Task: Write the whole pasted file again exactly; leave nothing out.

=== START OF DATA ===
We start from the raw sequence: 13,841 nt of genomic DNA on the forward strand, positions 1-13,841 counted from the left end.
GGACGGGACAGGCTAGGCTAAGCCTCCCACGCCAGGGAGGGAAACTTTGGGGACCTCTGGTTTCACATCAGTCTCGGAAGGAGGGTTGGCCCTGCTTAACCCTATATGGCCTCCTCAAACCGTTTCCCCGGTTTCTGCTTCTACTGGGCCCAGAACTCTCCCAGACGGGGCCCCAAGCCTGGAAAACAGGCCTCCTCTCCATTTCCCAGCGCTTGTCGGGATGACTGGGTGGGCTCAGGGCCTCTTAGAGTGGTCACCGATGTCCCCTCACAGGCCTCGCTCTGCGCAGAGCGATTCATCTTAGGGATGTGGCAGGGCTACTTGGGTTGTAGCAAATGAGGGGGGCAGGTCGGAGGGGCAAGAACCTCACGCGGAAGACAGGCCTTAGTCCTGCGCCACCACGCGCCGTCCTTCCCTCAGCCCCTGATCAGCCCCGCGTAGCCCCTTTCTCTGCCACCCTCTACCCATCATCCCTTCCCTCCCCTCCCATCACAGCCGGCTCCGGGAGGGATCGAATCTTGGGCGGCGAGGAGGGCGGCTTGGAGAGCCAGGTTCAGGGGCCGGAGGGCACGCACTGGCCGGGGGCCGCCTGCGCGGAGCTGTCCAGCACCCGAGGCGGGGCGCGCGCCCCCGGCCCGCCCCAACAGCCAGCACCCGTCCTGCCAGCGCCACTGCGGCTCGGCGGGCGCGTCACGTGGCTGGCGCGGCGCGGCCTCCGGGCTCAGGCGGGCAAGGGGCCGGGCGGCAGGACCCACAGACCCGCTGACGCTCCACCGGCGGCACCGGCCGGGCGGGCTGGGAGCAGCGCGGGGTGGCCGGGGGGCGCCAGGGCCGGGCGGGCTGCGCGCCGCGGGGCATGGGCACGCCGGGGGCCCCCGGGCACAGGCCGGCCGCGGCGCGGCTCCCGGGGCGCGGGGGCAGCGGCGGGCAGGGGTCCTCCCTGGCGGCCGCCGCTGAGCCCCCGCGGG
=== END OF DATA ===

We start from the raw sequence: 13,841 nt of genomic DNA on the forward strand, positions 1-13,841 counted from the left end.
GGACGGGACAGGCTAGGCTAAGCCTCCCACGCCAGGGAGGGAAACTTTGGGGACCTCTGGTTTCACATCAGTCTCGGAAGGAGGGTTGGCCCTGCTTAACCCTATATGGCCTCCTCAAACCGTTTCCCCGGTTTCTGCTTCTACTGGGCCCAGAACTCTCCCAGACGGGGCCCCAAGCCTGGAAAACAGGCCTCCTCTCCATTTCCCAGCGCTTGTCGGGATGACTGGGTGGGCTCAGGGCCTCTTAGAGTGGTCACCGATGTCCCCTCACAGGCCTCGCTCTGCGCAGAGCGATTCATCTTAGGGATGTGGCAGGGCTACTTGGGTTGTAGCAAATGAGGGGGGCAGGTCGGAGGGGCAAGAACCTCACGCGGAAGACAGGCCTTAGTCCTGCGCCACCACGCGCCGTCCTTCCCTCAGCCCCTGATCAGCCCCGCGTAGCCCCTTTCTCTGCCACCCTCTACCCATCATCCCTTCCCTCCCCTCCCATCACAGCCGGCTCCGGGAGGGATCGAATCTTGGGCGGCGAGGAGGGCGGCTTGGAGAGCCAGGTTCAGGGGCCGGAGGGCACGCACTGGCCGGGGGCCGCCTGCGCGGAGCTGTCCAGCACCCGAGGCGGGGCGCGCGCCCCCGGCCCGCCCCAACAGCCAGCACCCGTCCTGCCAGCGCCACTGCGGCTCGGCGGGCGCGTCACGTGGCTGGCGCGGCGCGGCCTCCGGGCTCAGGCGGGCAAGGGGCCGGGCGGCAGGACCCACAGACCCGCTGACGCTCCACCGGCGGCACCGGCCGGGCGGGCTGGGAGCAGCGCGGGGTGGCCGGGGGGCGCCAGGGCCGGGCGGGCTGCGCGCCGCGGGGCATGGGCACGCCGGGGGCCCCCGGGCACAGGCCGGCCGCGGCGCGGCTCCCGGGGCGCGGGGGCAGCGGCGGGCAGGGGTCCTCCCTGGCGGCCGCCGCTGAGCCCCCGCGGG